Work (positive): my Mum came into my room excited today just when she was about to go to chemo.  I was still in bed and had barely woken up.  “There’s a perfect job for you on [Jewish mailing list]!”  Dad said the same thing later on.  When I eventually got up and looked… it is potentially a very good job for me.  I don’t know about “perfect” (I’m not sure that anything’s perfect), but it would hopefully be a long-term job, within my skill set and maybe within my experience too.  It’s part-time and maybe would even give some writing time, although I’m not sure about that (I would probably have to crack getting up early if I wanted writing time – I don’t want to give up on writing fiction, so I might have to think laterally to find some time, as I do need a day job).  It would also be completely OK with Jewish holidays and early leaving on winter Fridays because it’s at a Jewish institution.  I don’t want to say too much about it, though, because it’s early days and because there aren’t so many institutions like this around and I don’t want to give too much away online.  I also think the job was advertised before, and I didn’t even get to interview stage, so I’m not getting my hopes up at this stage.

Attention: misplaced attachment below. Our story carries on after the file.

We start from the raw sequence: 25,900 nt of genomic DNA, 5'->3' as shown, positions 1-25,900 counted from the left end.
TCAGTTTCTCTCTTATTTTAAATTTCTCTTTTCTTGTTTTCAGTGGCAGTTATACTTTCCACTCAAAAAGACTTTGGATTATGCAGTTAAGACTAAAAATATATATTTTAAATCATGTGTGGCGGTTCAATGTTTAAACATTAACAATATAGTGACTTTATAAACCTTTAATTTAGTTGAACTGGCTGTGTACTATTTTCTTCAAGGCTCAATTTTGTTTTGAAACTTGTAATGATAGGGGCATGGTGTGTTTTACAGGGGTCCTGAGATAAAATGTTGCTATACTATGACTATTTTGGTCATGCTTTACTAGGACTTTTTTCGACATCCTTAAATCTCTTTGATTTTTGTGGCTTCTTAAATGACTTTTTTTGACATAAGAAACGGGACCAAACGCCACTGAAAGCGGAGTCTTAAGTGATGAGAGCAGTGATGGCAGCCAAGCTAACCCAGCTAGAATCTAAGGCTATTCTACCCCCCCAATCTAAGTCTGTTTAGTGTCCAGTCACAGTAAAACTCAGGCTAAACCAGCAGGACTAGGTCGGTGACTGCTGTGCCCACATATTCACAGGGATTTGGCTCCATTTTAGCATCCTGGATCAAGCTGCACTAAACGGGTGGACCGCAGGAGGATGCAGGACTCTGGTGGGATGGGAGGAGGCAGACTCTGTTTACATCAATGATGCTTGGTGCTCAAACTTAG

There are some scary aspects – I think all work is scary for me, on some level, because of social anxiety and low self-esteem (I don’t think I can do anything right) and because a job is something new and autism, even high functioning autism, does not like new things – but hopefully it would be manageable.  I have failed to get similar jobs in this sector (or sub-sector of the library sector) before though; I’m not hugely experienced in this area.  So, I’m not as excited as my parents were, but it is potentially interesting.

I psyched myself up to phone and ask for an application form as I thought I need to challenge my social anxiety more, especially as I have hardly done anything social for months, but there was no answer when I phoned.  I emailed for an application form instead.

***